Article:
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A native of Kansas, Bernard Steffen brought a rural sensibility to New York, where he studied under Thomas Hart Benton at the Art Students League. Benton's influence is evident in Dusty Plowing, which Steffen created for the New York City WPA Federal Art Project. Steffen, however, focused on landscape and eschewed the romance and narrative that marked the Regionalists.

 

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Dusty Plowing, ca. 1939. Bernard Joseph Steffen, 1907-1980. Lithograph. Stamped: New York City WPA Art Project. LC-USZC4-6559 (54)

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The darker side of the Regionalist vision of America is evident in John Steuart Curry's many powerful depictions of the African American experience. Born in Kansas, Curry studied art at the Kansas City Art Institute and the Art Institute of Chicago before heading east to work as a professional illustrator. His focus on farm subjects and the American Midwest led many to consider him a leading Regionalist along with Thomas Hart Benton and Grant Wood. Manhunt, a variation on a 1931 painting of the same title, shows a lynch mob in Kansas.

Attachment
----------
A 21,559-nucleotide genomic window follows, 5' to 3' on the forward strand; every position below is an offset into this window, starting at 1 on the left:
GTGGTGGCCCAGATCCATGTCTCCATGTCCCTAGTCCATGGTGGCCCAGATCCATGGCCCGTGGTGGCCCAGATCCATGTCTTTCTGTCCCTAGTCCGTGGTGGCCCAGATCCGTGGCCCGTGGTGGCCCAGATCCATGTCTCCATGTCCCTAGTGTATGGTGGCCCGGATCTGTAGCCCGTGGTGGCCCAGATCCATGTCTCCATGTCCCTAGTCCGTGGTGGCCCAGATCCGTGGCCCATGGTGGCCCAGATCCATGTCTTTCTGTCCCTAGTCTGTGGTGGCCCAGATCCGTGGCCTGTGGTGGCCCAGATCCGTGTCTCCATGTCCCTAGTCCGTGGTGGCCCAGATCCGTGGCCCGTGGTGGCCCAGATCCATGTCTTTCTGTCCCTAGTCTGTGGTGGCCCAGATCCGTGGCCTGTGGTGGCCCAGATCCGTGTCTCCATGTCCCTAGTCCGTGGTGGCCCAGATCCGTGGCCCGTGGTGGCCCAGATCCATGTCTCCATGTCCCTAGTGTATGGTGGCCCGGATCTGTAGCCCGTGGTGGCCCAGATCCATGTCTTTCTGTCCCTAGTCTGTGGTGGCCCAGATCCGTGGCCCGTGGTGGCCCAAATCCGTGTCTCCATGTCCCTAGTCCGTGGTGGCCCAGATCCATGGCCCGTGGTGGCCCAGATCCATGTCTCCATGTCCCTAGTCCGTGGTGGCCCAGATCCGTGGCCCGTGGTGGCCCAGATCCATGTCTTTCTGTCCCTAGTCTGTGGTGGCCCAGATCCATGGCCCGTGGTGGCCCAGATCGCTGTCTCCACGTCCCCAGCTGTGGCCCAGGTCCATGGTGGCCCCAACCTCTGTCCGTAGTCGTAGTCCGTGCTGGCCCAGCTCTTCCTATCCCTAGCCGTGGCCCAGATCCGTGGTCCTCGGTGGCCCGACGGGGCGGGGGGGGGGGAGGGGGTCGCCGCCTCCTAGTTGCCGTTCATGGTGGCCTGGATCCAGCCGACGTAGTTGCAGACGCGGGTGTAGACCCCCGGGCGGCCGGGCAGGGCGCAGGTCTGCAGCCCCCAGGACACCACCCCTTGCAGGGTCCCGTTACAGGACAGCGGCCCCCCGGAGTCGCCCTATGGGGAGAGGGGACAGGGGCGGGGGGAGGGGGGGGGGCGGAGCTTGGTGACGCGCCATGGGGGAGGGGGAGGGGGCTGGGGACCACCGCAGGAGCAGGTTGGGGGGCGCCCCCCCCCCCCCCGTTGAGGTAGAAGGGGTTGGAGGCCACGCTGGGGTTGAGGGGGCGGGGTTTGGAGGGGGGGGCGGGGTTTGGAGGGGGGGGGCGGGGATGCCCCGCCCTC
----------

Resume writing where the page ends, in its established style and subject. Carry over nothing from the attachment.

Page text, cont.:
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Manhunt, 1934. John Steuart Curry, 1897-1946. Lithograph. Published in The American Scene, no. 2 (New York: Contemporary Print Group, 1934). LC-USZC4-6579 © Mrs. John Steuart Curry. (12)

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In 1937 Joe Jones received a Guggenheim fellowship to create a pictorial record of conditions in the dust bowl, of which Wastelands is an example. Born in St. Louis, he quit school at age fifteen to work as a house painter. Winning his first award in 1931, Jones gained the attention of St. Louis patrons who financed his travel to the artists' colony in Provincetown, Massachusetts. Returning to St. Louis, he alienated his supporters with the pronouncement that he had joined the Communist Party, so Jones signed up for the Public Works of Art Project in 1934.